Roux-en-Y gastric bypass (RYGBP) corrects comorbidities and quality of life similarly in superobese and morbidly obese patients despite higher residual weight in superobese patients, according to the results of a prospective cohort study.
Michel Suter, MD, PD, from Hôpital du Chablais, Aigle-Monthey, Centre Hospitalier Universitaire Vaudois in Lausanne, Switzerland, writes, “Several recent studies have shown that bariatric surgery not only provides weight loss and relief from comorbidities but also decreases mortality, especially from cardiovascular and cancer causes…. The aim of this prospective study was to compare the results of RYGBP in a large group of SO [superobese] and MO [morbidly obese] patients during a 5-year period, regarding not only weight loss but also correction of comorbidities and improvement of quality of life.”
Between January 1, 1999, and June 30, 2006, at a university hospital and community hospital with common bariatric programs, 492 morbidly obese and 133 superobese patients were treated consecutively with primary laparoscopic RYGBP. Primary endpoints of the study were operative morbidity, weight loss, residual body mass index (BMI calculated as weight in kilograms divided by height in meters squared), change in comorbid conditions, quality of life, and Bariatric Analysis and Reporting Outcome System score.
Although surgery took longer in superobese patients, operative morbidity was similar in both groups. In the morbidly obese group, maximal weight loss was 15 BMI units and average maintained weight loss after 6 years was 13 BMI units. For superobese patients, the corresponding figures were 21 and 17 BMI units, corresponding to a 30.1% and 30.7% total body weight loss, respectively.
In more than 90% of morbidly obese patients but in less than 50% of superobese patients, BMI was less than 35 kg/m2 after 6 years. However, despite differences in residual weight and in BMI after 6 years, both groups had similar and impressive improvements in quality of life and comorbidities.
“Although many SO patients remain in the severely obese or MO category, equivalent improvements in quality of life and obesity-related comorbidities indicate that weight loss is not all that matters after bariatric surgery,” the study authors write. “Longer follow-up will be necessary to evaluate whether these improvements persist over time and whether and how much long-term weight regain, a recognized problem especially in the SO, affects them.”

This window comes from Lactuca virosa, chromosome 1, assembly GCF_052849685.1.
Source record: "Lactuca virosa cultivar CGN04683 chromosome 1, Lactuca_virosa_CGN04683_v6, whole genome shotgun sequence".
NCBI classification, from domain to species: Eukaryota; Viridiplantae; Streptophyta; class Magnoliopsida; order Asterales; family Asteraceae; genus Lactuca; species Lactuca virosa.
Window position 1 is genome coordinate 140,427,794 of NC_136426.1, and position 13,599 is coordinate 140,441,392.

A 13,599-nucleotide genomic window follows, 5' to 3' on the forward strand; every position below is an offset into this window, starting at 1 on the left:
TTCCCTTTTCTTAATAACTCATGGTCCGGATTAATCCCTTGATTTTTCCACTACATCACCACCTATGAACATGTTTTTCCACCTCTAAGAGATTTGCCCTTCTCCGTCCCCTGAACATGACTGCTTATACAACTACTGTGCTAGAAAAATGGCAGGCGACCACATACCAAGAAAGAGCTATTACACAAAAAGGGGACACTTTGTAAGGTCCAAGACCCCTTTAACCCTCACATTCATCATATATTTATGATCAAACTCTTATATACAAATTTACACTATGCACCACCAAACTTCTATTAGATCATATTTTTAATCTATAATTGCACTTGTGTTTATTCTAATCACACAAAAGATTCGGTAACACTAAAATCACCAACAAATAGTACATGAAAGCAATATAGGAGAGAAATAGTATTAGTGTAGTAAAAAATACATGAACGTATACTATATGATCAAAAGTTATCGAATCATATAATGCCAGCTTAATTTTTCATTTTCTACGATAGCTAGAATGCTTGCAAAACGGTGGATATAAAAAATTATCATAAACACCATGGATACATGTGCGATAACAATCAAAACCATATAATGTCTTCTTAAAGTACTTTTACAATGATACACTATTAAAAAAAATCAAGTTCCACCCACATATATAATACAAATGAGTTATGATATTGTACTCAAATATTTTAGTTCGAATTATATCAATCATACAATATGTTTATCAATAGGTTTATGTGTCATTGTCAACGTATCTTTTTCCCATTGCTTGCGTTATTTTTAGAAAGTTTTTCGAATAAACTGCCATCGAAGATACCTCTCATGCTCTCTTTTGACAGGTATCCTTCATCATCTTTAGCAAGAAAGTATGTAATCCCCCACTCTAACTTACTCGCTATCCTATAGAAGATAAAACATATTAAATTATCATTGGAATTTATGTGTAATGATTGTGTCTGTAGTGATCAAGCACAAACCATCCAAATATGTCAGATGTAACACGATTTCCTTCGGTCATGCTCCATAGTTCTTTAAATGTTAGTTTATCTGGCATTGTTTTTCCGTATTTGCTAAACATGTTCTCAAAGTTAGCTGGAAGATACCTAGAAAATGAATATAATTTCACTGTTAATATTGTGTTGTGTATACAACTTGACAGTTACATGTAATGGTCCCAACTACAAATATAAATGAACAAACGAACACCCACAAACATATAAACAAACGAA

In an invited critique, Jon Gould, MD, from the University of Wisconsin School of Medicine and Public Health in Madison, notes that the primary objective of bariatric surgery is improved health.
“Rather than reporting surgical results in terms of percentage of EWL [excess weight loss], the bariatric surgical community should emphasize the changes in health and quality of life that follow these operations,” Dr. Gould writes. “Weight loss is the first outcome discussed in our bariatric surgery lectures, in our clinical encounters with patients, and in our published reports. It is no wonder that, despite mountains of clinical evidence touting the health benefits of bariatric surgery, it is still acceptable for insurance companies to deny benefits for ‘weight-loss surgery.'”
Arch Surg. 2009;144:312-318.
DID YOU KNOW:
Minority patients lack full understanding of diabetes: A survey of 151 minority patients with Type 2 diabetes found 1 in 3 thought their physician could cure their disease or didn’t understand it was a chronic condition. The study showed most didn’t know about the hemoglobin A1c test to gauge long-term blood glucose control. Researchers said the responses represent opportunities for health care providers to target barriers to successful diabetes management.
Diabetes Care, April 2009